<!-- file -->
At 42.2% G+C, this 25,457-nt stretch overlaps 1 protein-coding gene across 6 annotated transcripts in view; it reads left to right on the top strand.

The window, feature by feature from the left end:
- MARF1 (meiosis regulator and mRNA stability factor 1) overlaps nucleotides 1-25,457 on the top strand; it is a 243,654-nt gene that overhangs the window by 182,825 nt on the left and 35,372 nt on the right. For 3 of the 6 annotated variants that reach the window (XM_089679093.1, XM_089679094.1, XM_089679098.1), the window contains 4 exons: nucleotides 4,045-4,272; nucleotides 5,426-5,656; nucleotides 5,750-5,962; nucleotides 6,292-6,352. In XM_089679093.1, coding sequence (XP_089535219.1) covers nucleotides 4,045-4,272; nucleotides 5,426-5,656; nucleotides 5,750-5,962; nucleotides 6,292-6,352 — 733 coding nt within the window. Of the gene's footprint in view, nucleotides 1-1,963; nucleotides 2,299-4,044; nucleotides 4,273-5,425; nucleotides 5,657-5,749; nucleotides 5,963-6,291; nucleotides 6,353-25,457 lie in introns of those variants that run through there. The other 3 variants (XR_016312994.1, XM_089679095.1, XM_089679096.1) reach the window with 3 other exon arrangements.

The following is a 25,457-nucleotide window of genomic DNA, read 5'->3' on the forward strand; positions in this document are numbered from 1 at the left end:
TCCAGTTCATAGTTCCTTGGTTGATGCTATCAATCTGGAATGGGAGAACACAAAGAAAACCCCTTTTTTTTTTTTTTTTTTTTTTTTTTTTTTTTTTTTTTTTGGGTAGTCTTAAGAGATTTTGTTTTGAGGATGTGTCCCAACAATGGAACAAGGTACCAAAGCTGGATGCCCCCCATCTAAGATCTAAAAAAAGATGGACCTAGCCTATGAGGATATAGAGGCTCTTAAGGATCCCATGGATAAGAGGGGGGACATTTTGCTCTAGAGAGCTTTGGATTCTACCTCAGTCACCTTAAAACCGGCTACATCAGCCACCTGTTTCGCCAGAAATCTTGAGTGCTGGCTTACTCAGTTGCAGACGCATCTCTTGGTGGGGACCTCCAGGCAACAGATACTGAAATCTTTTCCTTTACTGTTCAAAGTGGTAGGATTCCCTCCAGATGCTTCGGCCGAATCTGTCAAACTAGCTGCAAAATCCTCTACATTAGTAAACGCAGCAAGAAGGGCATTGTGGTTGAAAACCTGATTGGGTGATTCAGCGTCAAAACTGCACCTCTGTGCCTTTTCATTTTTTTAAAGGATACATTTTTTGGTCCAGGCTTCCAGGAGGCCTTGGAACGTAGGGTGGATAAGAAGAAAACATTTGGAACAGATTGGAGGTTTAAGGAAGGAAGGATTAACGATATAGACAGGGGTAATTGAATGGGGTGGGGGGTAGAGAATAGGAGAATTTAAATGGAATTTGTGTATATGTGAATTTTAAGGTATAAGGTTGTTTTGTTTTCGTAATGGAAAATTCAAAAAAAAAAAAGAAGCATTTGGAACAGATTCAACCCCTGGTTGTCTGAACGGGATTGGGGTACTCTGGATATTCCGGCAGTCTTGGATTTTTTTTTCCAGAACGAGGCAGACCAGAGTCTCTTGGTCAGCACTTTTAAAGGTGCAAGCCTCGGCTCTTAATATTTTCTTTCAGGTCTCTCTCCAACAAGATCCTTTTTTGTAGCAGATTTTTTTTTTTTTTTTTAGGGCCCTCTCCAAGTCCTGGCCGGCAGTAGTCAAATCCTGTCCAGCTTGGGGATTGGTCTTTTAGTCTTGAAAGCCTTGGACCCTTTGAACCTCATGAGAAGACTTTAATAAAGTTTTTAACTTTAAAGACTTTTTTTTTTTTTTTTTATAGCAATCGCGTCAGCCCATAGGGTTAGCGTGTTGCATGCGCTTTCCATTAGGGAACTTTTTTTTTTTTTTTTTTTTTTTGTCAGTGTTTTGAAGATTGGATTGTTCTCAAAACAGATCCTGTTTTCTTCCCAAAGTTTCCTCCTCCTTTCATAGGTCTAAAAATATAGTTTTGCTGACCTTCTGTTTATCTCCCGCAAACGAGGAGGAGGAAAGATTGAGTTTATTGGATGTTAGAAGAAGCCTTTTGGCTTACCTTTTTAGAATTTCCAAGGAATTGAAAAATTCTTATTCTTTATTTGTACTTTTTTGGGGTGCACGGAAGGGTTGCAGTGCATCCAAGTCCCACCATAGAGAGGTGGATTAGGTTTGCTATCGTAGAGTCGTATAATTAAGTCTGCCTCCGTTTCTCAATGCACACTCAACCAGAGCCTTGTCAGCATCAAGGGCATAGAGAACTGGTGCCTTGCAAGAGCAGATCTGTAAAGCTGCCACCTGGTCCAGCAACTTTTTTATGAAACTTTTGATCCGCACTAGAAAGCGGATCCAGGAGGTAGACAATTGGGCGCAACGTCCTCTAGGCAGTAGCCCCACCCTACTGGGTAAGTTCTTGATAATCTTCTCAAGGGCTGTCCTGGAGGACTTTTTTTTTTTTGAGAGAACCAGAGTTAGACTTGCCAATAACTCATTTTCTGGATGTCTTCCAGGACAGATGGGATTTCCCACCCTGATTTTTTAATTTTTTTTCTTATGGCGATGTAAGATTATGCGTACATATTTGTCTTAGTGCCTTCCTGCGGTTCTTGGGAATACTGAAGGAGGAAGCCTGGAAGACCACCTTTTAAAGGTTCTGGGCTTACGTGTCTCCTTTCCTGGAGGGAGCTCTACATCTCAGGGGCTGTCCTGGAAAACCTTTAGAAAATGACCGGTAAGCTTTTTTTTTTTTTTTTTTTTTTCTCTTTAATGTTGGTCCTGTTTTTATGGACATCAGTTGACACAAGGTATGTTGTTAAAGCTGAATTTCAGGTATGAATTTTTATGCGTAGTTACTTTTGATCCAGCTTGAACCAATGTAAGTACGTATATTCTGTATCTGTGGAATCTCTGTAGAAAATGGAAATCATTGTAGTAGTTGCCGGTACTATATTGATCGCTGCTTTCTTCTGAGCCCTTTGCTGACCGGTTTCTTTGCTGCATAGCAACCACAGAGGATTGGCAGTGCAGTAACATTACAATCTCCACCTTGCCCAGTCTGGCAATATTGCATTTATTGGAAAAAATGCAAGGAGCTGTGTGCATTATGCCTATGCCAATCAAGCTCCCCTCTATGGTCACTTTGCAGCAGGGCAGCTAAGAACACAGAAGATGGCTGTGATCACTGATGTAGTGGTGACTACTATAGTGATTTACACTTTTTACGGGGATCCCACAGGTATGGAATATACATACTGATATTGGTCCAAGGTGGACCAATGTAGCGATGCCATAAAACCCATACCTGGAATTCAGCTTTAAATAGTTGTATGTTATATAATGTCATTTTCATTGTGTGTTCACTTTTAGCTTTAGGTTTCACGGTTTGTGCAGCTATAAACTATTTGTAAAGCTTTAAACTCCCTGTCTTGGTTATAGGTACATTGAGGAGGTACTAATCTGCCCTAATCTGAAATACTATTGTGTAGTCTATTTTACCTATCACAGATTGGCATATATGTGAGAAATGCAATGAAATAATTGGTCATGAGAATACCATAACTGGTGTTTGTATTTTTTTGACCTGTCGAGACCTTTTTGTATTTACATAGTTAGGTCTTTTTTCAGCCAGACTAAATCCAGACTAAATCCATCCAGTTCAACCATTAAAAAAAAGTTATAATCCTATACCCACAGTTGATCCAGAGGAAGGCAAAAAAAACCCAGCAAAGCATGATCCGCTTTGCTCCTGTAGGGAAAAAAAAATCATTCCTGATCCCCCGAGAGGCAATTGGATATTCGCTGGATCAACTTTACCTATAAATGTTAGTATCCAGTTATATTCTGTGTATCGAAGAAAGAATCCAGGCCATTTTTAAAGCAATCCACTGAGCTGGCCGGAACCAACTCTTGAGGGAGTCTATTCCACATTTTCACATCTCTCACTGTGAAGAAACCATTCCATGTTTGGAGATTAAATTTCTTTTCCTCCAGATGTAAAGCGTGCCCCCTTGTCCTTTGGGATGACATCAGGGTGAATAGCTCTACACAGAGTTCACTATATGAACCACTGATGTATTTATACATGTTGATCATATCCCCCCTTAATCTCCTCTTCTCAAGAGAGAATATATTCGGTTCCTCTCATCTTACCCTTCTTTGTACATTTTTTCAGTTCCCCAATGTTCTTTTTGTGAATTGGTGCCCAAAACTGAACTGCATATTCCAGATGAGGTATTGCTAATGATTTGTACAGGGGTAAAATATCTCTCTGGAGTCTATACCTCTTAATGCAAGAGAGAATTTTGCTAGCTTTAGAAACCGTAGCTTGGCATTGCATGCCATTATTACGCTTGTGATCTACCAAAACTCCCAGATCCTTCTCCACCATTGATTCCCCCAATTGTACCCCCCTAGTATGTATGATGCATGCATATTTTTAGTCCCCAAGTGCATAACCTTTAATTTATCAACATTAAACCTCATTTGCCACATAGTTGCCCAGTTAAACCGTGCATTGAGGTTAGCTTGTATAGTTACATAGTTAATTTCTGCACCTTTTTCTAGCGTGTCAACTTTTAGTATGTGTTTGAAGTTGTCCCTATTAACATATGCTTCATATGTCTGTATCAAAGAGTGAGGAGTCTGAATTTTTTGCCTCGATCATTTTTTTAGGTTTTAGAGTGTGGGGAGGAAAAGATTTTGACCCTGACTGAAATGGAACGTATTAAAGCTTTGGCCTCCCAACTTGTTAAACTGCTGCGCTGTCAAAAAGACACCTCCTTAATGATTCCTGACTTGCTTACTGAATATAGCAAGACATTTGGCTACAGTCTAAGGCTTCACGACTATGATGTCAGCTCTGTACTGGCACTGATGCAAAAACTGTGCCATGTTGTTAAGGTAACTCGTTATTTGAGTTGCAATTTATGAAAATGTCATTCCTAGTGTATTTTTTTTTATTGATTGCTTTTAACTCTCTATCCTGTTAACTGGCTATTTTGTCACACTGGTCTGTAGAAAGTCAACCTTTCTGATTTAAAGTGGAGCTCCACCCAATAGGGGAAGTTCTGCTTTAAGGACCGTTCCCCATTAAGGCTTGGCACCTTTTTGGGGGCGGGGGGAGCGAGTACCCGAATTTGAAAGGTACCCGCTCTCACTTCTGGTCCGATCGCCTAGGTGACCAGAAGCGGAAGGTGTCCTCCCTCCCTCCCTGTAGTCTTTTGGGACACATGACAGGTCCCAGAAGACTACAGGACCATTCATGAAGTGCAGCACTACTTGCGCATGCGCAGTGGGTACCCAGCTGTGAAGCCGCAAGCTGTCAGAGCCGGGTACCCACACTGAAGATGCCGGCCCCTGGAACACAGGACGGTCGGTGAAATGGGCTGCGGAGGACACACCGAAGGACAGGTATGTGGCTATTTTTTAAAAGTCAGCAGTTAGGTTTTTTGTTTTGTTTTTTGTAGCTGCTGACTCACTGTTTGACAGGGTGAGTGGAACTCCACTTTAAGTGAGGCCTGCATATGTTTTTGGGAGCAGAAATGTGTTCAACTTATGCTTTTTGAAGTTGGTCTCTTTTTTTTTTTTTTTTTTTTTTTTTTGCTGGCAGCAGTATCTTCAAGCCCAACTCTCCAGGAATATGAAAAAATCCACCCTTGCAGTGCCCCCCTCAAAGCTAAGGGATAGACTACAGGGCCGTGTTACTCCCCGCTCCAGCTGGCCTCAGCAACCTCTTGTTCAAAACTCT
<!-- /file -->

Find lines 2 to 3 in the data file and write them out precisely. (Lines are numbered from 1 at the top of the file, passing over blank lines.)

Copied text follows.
The window, feature by feature from the left end:
- MARF1 (meiosis regulator and mRNA stability factor 1) overlaps nucleotides 1-25,457 on the top strand; it is a 243,654-nt gene that overhangs the window by 182,825 nt on the left and 35,372 nt on the right. For 3 of the 6 annotated variants that reach the window (XM_089679093.1, XM_089679094.1, XM_089679098.1), the window contains 4 exons: nucleotides 4,045-4,272; nucleotides 5,426-5,656; nucleotides 5,750-5,962; nucleotides 6,292-6,352. In XM_089679093.1, coding sequence (XP_089535219.1) covers nucleotides 4,045-4,272; nucleotides 5,426-5,656; nucleotides 5,750-5,962; nucleotides 6,292-6,352 — 733 coding nt within the window. Of the gene's footprint in view, nucleotides 1-1,963; nucleotides 2,299-4,044; nucleotides 4,273-5,425; nucleotides 5,657-5,749; nucleotides 5,963-6,291; nucleotides 6,353-25,457 lie in introns of those variants that run through there. The other 3 variants (XR_016312994.1, XM_089679095.1, XM_089679096.1) reach the window with 3 other exon arrangements.